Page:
St. Louis and Atlanta. Here we go again. For the fourth time, the Cardinals and Braves will play in the post-season, and the Cardinals have a pretty distinct edge…so far. In 1982, the Cards swept Atlanta in a best-of-five NLCS, thanks to a rainout that ended a Phil Niekro shutout in game one. In Tony LaRussa’s first year at the helm of the Cardinals, 1996, the Cards took a commanding 3-1 lead in another NLCS before the Braves won three in a row by a combined score of 32-1. What could have been a Cardinal-Yankee World Series between Joe Torre and the team that had fired him the year before became a Braves-Yankees World Series that saw Torre face a team that had fired him twelve years before.
The 2000 NLDS matchup is remembered most for Rick Ankiel’s meltdown in game one and Cardinal fans taking over Turner Field. The Cardinals dominated in another 3-0 whitewash of the Braves. And in 2012, the Cardinals played the famous “infield fly rule game” at Turner Field and won the wild card with a 6-3 win. With runners at first and second and one out in the eighth inning, Atlanta’s Andrelton Simmons hit a flyball into short left field. Cardinals shortstop Pete Kozma ventured out and appeared to be called off by Matt Holliday and the ball dropped. But umpire Sam Holbrook had called for the infield fly rule, so the batter was called out and the Braves were furious. The game ended 6-3 Cardinals.
On Thursday at SunTrust Park, the Cards will face a 97-win Braves team that’s dealing with some injuries. MVP candidate Freddie Freeman has a bone spur in his right elbow and hasn’t homered since September first. All World outfielder Ronald Acuna Jr. missed the last four games with a groin injury, and regular center fielder Ender Inciarte is out for the series with a hamstring injury.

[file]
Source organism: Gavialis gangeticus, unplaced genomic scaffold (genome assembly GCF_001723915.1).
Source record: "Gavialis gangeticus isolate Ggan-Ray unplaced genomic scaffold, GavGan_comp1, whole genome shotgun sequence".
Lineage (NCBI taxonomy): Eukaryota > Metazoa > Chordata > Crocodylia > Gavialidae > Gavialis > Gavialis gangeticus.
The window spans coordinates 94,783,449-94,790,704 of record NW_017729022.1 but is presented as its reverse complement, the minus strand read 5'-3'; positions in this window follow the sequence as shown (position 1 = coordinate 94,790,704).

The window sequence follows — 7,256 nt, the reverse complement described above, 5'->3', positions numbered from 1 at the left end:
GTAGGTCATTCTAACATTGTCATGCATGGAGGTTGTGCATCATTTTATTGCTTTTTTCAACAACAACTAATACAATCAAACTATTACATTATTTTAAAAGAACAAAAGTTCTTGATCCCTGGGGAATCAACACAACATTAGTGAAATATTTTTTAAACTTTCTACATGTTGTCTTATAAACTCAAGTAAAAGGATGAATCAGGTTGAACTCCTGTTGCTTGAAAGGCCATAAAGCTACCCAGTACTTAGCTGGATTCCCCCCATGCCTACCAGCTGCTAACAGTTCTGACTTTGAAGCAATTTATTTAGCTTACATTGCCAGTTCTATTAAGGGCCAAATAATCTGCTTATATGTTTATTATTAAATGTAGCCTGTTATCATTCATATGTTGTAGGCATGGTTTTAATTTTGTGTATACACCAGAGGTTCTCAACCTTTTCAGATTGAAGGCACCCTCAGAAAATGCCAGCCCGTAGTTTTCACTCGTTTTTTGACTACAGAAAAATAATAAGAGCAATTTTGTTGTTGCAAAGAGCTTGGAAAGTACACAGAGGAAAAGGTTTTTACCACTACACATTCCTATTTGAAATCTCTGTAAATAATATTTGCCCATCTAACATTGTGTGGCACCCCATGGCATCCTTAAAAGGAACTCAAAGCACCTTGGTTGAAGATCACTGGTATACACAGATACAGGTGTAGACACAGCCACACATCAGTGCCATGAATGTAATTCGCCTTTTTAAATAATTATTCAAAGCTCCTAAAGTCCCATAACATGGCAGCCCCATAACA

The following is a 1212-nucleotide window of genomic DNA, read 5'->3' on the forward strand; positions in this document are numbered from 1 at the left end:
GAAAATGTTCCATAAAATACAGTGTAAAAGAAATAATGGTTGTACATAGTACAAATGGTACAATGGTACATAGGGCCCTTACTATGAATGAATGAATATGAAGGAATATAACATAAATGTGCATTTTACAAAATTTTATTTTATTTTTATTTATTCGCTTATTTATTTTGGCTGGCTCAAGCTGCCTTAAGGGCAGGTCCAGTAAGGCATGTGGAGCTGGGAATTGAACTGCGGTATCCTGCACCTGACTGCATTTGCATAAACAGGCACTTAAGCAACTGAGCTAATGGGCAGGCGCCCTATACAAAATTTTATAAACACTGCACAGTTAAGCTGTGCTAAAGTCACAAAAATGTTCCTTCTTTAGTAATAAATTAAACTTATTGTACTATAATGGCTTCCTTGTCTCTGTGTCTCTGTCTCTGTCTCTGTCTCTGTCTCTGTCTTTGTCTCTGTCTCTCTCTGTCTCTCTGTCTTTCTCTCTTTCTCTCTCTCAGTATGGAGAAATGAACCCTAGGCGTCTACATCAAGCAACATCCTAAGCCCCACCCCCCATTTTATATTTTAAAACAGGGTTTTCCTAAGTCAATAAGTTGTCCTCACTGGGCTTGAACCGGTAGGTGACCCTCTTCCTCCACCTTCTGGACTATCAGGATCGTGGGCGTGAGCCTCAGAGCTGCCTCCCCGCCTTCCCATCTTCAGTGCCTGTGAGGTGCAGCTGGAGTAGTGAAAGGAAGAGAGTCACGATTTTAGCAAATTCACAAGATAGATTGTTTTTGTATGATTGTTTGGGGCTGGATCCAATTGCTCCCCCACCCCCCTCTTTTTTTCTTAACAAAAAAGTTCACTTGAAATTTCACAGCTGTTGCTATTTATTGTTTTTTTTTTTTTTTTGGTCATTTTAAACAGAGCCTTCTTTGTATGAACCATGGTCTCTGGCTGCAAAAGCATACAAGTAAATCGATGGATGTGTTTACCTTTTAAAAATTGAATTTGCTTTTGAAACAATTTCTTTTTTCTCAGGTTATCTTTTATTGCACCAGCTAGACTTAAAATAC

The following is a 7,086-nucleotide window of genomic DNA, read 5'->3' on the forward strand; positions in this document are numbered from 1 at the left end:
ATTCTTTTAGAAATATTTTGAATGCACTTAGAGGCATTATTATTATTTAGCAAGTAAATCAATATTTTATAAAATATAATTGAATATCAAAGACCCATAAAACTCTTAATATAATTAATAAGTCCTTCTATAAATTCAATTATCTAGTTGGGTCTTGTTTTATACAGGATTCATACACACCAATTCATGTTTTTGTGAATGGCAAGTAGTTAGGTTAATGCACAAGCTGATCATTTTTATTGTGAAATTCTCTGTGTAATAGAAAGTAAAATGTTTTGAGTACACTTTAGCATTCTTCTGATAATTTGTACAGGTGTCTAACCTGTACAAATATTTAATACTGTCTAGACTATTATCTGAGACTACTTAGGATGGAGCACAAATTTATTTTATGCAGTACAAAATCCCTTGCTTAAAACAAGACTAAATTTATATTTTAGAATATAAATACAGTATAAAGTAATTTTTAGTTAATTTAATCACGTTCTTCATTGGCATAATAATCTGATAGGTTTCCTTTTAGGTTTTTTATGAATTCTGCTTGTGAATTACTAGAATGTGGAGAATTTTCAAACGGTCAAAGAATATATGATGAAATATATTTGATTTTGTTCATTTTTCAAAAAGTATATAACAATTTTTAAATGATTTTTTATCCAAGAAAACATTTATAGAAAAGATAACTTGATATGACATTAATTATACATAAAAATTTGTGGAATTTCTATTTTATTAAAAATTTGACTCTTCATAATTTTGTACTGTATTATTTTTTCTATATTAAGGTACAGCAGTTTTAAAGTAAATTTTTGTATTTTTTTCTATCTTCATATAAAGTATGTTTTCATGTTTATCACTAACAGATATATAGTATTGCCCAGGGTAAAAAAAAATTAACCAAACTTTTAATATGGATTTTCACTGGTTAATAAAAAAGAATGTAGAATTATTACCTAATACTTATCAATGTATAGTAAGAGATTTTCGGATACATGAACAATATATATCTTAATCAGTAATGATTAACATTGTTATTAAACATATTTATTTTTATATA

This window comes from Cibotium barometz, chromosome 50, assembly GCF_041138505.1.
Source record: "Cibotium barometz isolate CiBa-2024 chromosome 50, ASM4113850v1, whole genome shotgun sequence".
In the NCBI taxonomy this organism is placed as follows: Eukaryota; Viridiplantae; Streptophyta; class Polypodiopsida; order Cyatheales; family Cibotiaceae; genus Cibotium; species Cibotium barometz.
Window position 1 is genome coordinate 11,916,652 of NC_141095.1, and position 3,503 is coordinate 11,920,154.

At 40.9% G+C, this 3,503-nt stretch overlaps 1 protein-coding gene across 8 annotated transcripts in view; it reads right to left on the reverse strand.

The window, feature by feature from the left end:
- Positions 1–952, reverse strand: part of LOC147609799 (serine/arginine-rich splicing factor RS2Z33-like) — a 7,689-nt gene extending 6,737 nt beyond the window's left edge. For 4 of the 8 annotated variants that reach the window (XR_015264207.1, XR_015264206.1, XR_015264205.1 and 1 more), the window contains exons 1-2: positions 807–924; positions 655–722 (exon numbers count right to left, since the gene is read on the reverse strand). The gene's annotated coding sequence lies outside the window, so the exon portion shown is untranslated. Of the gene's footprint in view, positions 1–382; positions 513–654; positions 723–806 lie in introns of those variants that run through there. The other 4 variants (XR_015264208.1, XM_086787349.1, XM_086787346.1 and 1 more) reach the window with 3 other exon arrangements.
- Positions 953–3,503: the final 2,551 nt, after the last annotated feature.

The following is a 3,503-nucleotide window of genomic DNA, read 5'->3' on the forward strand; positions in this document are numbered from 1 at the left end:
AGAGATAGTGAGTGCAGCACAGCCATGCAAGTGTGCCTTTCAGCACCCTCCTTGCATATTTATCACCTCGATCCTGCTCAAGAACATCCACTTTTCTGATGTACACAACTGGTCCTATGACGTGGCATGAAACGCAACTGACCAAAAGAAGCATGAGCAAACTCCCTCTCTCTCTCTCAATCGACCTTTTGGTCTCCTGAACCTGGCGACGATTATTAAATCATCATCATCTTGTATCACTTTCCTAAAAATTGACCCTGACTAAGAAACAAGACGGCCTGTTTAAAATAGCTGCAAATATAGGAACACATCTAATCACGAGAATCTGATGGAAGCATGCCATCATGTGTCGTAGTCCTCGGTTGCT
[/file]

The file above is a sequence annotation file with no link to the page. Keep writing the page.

Even with all that, third baseman Josh Donaldson has been fantastic this year with 37 homers, 94 RBI and a .900 OPS. Second baseman Ozzie Albies led the league in hits and games played, and committed just four errors. Rookie Austin Riley is a threat who cooled off in the second half, and the catching tandem of Tyler Flowers and Brian McCann combined for 23 homers and 79 RBI.
Atlanta’s pitching is fine. Their starters had a 3.86 ERA in September, and everyone was pretty good. Dallas Keuchel had a 5-0 run with an 0.97 ERA, but closed out with three straight losses and a 6.19 ERA in those games. He does have a post-season pedigree though, and like any lefty will be tough on the Cardinals in the post-season. Mike Soroka was terrific all season, going 13-4 with a 2.60. Rookie lefty Max Fried was 17-6, and Julio Teheran is always tough on St. Louis.
If Atlanta has a weakness, it’s their bullpen. Despite being rebuilt by General Manager Alex Anthopolous at the trade deadline, Braves relievers spent September pitching to a 3.43 ERA, but in August the same group allowed 111 hits in 92 innings and had a 4.89 ERA. Which Braves bullpen will we see in the NLDS?
Like Mike Shildt, Braves manager Brian Snitker is a quintessential organizational guy. He’s spent 43 years in the Atlanta system and last year won N.L. manager of the year honors. He doesn’t get outmanaged by anyone.
If the series goes five games, Jack Flaherty will get two starts for the Cardinals. He’s the dominant performer in this series, and would be the key if the Cards can get to a fifth game. That means they’d have to get a winning performance out of Dakota Hudson, Adam Wainwright or Miles Mikolas in one of the other games, assuming Flaherty can pitch the Cards to a game two win.
Once we get to the post-season, starting pitching is key. And with the injuries to Atlanta’s lineup, perhaps the Cards’ ability to manufacture a run will get them some wins. After a three-year absence, it’s good for St. Louis to be back in the playoffs, and it’s good to see two of the dominant franchises in the league for the last 23 seasons meeting again. Braves Hall of Famers Greg Maddux and Tom Glavine had below .500 records in the post-season. And the Cardinals two best teams since Bill DeWitt took over in ’96, the ’04 and ’05 editions, didn’t win the World Series. But we can reasonably argue that the two least impressive playoff teams in that stretch won the World Series in 2006 and 2011.
As we’ve learned in the past, once the baseball playoffs start, you never know.